Watch: Museum of London launches FatCam, a disgusting live-stream of infamous fatberg

Viewers can watch the hunk of grease, faeces and sanitary wipes sweat and moulder in real time

PUBLISHED : Wednesday, 15 August, 2018, 2:45pm
UPDATED : Wednesday, 15 August, 2018, 2:45pm

Those who wish to watch the slow sweating of a disgusting, calcified mass of faeces, fats, oils, wet wipes and sanitary products can now do so at the click of a mouse.

The Museum of London announced on Tuesday that it had permanently acquired a fatberg sample and began live-streaming it to the world, dubbing the footage “FatCam”.

The sample, said to smell like a dirty toilet, was once part of a fatberg discovered blocking sewers under Whitechapel in September.

It went on temporary display at the museum in February and became a surprise hit with visitors, who were fascinated and nauseated in equal measure.

Curators said the fatberg had hatched flies, sweated and changed colour while on display. Since being removed on July 1, the fatberg has grown an unusual toxic mould in the form of visible yellow pustules.

Vyki Sparkes, the curator of social and working history at the museum, said the live-stream meant the fatberg could entertain and educate people around the world.

“The samples of the Whitechapel fatberg have proven to be very powerful museum objects, provoking strong feelings of fascination and disgust in our visitors while encouraging them to reflect on a serious challenge facing the city,” she said.

“Fatbergs are created by people and businesses who discard fat and rubbish into our historic sewer system. By adding these samples to our permanent collections, we are preserving material evidence of how we live now and, as we change our habits and attitudes, fatbergs could well become history.”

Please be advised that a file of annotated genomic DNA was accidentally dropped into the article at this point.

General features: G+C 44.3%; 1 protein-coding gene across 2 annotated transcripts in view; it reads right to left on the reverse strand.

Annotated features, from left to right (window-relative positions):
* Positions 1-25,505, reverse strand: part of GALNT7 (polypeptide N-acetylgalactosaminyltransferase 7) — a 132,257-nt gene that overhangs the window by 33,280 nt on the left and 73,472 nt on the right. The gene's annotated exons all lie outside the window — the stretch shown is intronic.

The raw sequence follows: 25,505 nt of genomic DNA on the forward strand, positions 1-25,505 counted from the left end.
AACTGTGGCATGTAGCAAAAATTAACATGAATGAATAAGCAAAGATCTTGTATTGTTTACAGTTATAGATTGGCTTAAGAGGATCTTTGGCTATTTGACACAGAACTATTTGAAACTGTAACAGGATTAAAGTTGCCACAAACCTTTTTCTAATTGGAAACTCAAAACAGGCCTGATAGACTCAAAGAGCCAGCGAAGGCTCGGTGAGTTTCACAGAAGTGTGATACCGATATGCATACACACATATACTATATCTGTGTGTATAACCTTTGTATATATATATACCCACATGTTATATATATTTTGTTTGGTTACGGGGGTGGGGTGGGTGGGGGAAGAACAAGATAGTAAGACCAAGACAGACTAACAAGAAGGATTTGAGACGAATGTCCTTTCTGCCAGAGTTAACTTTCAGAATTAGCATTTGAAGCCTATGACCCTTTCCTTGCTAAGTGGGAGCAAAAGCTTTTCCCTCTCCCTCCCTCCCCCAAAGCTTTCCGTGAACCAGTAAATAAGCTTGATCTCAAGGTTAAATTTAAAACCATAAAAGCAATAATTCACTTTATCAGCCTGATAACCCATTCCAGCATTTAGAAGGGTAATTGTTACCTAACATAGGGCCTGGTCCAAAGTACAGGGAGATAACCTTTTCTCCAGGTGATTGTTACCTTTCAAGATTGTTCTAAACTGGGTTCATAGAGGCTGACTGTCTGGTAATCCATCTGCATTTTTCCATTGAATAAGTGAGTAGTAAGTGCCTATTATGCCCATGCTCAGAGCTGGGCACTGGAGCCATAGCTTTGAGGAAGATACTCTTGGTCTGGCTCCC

Sharon Robinson-Calver, the head of conservation and collection care at the museum, said the fatberg was unlike any material it had dealt with before.

“Since going off display, the fatberg has started to grow visible mould, which we have identified as aspergillus,” she said, explaining that the fatberg remained a live experiment.

“We believe this started while the fatberg was on display and we’re currently monitoring the mould and working to control it.”

There were two cases of fatberg samples on display at the museum, with the larger one being about the size of a shoebox. Sticking out from it was a purple and orange tag, identified by researchers as a Double Decker chocolate wrapper.

They were taken from a fatberg that weighed 130 tonnes, the equivalent of 11 double-decker buses, and was 250 metres long – 6 metres longer than Tower Bridge.

The free display proved popular with visitors, with merchandise including T-shirts, tote bags and fatberg fudge.